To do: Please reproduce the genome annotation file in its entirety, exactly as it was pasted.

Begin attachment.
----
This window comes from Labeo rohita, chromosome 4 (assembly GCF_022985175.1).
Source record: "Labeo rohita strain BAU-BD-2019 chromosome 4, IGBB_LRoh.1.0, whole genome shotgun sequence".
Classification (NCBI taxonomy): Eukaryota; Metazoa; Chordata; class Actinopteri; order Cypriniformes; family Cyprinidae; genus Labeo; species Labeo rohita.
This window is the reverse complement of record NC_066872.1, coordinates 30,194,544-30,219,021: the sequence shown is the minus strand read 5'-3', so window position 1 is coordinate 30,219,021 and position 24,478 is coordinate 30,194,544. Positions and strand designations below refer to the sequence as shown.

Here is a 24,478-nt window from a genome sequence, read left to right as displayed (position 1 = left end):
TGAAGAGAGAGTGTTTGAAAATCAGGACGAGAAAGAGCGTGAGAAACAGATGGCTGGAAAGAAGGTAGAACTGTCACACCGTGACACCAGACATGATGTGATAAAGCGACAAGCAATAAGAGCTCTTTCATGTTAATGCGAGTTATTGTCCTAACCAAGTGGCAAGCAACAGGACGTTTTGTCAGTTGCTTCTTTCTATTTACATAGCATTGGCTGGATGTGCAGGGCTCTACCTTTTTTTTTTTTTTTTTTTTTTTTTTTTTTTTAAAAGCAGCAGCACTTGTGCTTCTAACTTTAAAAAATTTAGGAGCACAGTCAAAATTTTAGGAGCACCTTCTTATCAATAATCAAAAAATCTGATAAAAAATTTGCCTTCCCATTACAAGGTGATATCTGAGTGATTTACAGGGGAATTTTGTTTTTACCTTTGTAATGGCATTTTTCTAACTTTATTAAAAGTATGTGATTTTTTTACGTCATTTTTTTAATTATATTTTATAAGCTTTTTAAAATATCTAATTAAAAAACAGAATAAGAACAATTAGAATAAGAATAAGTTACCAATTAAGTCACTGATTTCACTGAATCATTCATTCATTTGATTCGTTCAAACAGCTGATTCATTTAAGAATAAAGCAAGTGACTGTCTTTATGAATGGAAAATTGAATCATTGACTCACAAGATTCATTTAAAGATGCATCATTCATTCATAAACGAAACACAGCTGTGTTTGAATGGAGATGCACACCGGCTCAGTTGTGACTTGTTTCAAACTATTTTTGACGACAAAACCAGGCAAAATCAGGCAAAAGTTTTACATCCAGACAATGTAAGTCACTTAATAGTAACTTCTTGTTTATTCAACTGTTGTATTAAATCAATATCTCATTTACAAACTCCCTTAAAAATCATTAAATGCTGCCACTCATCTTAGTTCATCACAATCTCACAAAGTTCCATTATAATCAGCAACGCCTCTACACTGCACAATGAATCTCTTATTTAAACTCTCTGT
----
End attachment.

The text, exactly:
This window comes from Labeo rohita, chromosome 4 (assembly GCF_022985175.1).
Source record: "Labeo rohita strain BAU-BD-2019 chromosome 4, IGBB_LRoh.1.0, whole genome shotgun sequence".
Classification (NCBI taxonomy): Eukaryota; Metazoa; Chordata; class Actinopteri; order Cypriniformes; family Cyprinidae; genus Labeo; species Labeo rohita.
This window is the reverse complement of record NC_066872.1, coordinates 30,194,544-30,219,021: the sequence shown is the minus strand read 5'-3', so window position 1 is coordinate 30,219,021 and position 24,478 is coordinate 30,194,544. Positions and strand designations below refer to the sequence as shown.

Here is a 24,478-nt window from a genome sequence, read left to right as displayed (position 1 = left end):
TGAAGAGAGAGTGTTTGAAAATCAGGACGAGAAAGAGCGTGAGAAACAGATGGCTGGAAAGAAGGTAGAACTGTCACACCGTGACACCAGACATGATGTGATAAAGCGACAAGCAATAAGAGCTCTTTCATGTTAATGCGAGTTATTGTCCTAACCAAGTGGCAAGCAACAGGACGTTTTGTCAGTTGCTTCTTTCTATTTACATAGCATTGGCTGGATGTGCAGGGCTCTACCTTTTTTTTTTTTTTTTTTTTTTTTTTTTTTTTAAAAGCAGCAGCACTTGTGCTTCTAACTTTAAAAAATTTAGGAGCACAGTCAAAATTTTAGGAGCACCTTCTTATCAATAATCAAAAAATCTGATAAAAAATTTGCCTTCCCATTACAAGGTGATATCTGAGTGATTTACAGGGGAATTTTGTTTTTACCTTTGTAATGGCATTTTTCTAACTTTATTAAAAGTATGTGATTTTTTTACGTCATTTTTTTAATTATATTTTATAAGCTTTTTAAAATATCTAATTAAAAAACAGAATAAGAACAATTAGAATAAGAATAAGTTACCAATTAAGTCACTGATTTCACTGAATCATTCATTCATTTGATTCGTTCAAACAGCTGATTCATTTAAGAATAAAGCAAGTGACTGTCTTTATGAATGGAAAATTGAATCATTGACTCACAAGATTCATTTAAAGATGCATCATTCATTCATAAACGAAACACAGCTGTGTTTGAATGGAGATGCACACCGGCTCAGTTGTGACTTGTTTCAAACTATTTTTGACGACAAAACCAGGCAAAATCAGGCAAAAGTTTTACATCCAGACAATGTAAGTCACTTAATAGTAACTTCTTGTTTATTCAACTGTTGTATTAAATCAATATCTCATTTACAAACTCCCTTAAAAATCATTAAATGCTGCCACTCATCTTAGTTCATCACAATCTCACAAAGTTCCATTATAATCAGCAACGCCTCTACACTGCACAATGAATCTCTTATTTAAACTCTCTGT